Texas ban on soliciting others’ clients beats attorney’s appeal
A lawyer alleging that a Texas law that bars attorneys from soliciting work from represented clients violates his First Amendment rights has failed to convince the Fifth Circuit to reinitiate his lawsuit.
Andrew Willey sued for a preliminary injunction restraining the Harris County prosecutor from enforcing the state’s anti-barratism law to prevent attorneys from contacting previously represented parties about potential representation. Willey had previously targeted clients of a frequently named criminal defense attorney in the same county, home of Houston. Willey said he hopes to provide services to clients who change attorneys if they have the funds to do so.
The U.S. District Court for the Southern District of Texas denied the injunction, and the U.S. Court of Appeals for the Fifth Circuit upheld it, finding that Willey had failed to show that his claim was likely to succeed.
The court rejected Willey’s argument that the law cannot survive the strict scrutiny required in the state of Texas, and said an injunction was not warranted because the law appears to be “narrowly fit” for the very conduct in which Willey hopes to engage. , and because of Texas’ interest in preserving attorney-client relationships.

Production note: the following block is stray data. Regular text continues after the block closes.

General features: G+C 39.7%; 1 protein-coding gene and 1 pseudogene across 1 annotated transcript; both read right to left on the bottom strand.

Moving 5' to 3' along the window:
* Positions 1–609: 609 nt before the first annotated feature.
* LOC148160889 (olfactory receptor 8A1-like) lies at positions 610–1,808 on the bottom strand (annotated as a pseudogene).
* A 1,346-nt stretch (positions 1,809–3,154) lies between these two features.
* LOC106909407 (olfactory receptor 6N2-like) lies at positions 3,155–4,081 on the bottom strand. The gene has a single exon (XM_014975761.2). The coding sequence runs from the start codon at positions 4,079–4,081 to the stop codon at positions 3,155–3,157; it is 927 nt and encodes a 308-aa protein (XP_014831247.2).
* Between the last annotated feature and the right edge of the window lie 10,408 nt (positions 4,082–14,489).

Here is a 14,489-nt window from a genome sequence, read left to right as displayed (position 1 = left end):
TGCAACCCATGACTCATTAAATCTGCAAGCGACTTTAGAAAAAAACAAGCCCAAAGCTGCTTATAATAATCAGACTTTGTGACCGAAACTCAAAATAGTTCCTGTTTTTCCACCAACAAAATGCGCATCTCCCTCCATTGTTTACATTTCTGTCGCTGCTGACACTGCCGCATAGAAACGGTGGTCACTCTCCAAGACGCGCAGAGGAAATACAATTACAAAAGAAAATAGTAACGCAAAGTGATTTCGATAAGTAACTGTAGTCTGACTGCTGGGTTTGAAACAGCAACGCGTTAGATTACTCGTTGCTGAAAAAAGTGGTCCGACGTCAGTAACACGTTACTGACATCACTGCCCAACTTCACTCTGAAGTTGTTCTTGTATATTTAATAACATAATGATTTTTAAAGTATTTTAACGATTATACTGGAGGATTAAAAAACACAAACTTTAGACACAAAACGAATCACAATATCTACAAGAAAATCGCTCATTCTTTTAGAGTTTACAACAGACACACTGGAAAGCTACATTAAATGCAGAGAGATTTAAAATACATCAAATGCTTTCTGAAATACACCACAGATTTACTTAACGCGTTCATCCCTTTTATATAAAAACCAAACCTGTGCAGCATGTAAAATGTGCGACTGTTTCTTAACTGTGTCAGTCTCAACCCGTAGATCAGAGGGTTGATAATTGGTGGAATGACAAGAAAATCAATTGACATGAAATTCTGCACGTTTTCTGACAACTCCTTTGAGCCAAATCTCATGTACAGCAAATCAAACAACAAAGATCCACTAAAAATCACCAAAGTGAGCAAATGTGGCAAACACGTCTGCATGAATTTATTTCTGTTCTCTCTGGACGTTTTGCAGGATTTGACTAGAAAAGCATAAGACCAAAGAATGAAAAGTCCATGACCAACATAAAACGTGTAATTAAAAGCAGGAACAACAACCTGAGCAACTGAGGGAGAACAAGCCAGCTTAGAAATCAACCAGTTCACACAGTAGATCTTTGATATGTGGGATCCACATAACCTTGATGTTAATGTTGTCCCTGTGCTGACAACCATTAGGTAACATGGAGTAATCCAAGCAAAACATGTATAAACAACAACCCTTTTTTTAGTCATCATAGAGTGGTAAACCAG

“The DA is concerned that Willey’s solicitations, combined with his questionnaire and representation agreement, will damage the relationship of indigent defendants with their court-appointed attorney,” the opinion reads. “We share this concern and conclude that preventing such confusion is a compelling state interest.”
The court added that the law goes no further than necessary to protect this state interest.
The appeals court also rejected Willey’s offer to reassign the case to another district judge on remand. The judge made a minor error in misidentifying Willey’s organization, but it was part of a relevant investigation and did not show bias for an objective observer, the appeals court said.
Judge Catharina Haynes joined in the decision. Justice Edith H. Jones wrote a concurring opinion on the constitutional requirement to provide free defense counsel to indigent defendants.
Willey is represented by Gerstein Harrow LLP and the Texas Fair Defense Project.
The case is Willey v. Harris County DA, 5th Cir., No. 21-20138, 3/11/22.